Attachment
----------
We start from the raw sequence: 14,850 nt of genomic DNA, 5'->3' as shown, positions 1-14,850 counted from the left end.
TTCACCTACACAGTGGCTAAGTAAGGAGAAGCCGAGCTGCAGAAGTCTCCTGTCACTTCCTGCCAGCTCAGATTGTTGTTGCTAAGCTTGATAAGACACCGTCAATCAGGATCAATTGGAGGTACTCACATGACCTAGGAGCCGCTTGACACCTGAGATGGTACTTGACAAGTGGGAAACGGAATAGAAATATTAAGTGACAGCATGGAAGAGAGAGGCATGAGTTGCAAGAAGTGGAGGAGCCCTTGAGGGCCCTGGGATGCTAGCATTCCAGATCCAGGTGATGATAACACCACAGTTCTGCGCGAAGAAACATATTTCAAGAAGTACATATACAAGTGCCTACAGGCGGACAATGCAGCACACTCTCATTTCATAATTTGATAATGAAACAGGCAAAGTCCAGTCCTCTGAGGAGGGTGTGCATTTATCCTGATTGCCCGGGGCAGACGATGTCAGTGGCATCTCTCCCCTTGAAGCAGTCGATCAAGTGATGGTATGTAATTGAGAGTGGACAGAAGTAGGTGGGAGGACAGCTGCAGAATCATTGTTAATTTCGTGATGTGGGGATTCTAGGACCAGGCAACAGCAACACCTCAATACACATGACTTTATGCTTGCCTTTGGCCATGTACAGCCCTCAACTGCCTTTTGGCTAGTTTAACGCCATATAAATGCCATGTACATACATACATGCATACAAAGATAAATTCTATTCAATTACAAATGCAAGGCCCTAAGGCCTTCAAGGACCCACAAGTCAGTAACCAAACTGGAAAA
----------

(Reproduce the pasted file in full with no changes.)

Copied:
We start from the raw sequence: 14,850 nt of genomic DNA, 5'->3' as shown, positions 1-14,850 counted from the left end.
TTCACCTACACAGTGGCTAAGTAAGGAGAAGCCGAGCTGCAGAAGTCTCCTGTCACTTCCTGCCAGCTCAGATTGTTGTTGCTAAGCTTGATAAGACACCGTCAATCAGGATCAATTGGAGGTACTCACATGACCTAGGAGCCGCTTGACACCTGAGATGGTACTTGACAAGTGGGAAACGGAATAGAAATATTAAGTGACAGCATGGAAGAGAGAGGCATGAGTTGCAAGAAGTGGAGGAGCCCTTGAGGGCCCTGGGATGCTAGCATTCCAGATCCAGGTGATGATAACACCACAGTTCTGCGCGAAGAAACATATTTCAAGAAGTACATATACAAGTGCCTACAGGCGGACAATGCAGCACACTCTCATTTCATAATTTGATAATGAAACAGGCAAAGTCCAGTCCTCTGAGGAGGGTGTGCATTTATCCTGATTGCCCGGGGCAGACGATGTCAGTGGCATCTCTCCCCTTGAAGCAGTCGATCAAGTGATGGTATGTAATTGAGAGTGGACAGAAGTAGGTGGGAGGACAGCTGCAGAATCATTGTTAATTTCGTGATGTGGGGATTCTAGGACCAGGCAACAGCAACACCTCAATACACATGACTTTATGCTTGCCTTTGGCCATGTACAGCCCTCAACTGCCTTTTGGCTAGTTTAACGCCATATAAATGCCATGTACATACATACATGCATACAAAGATAAATTCTATTCAATTACAAATGCAAGGCCCTAAGGCCTTCAAGGACCCACAAGTCAGTAACCAAACTGGAAAA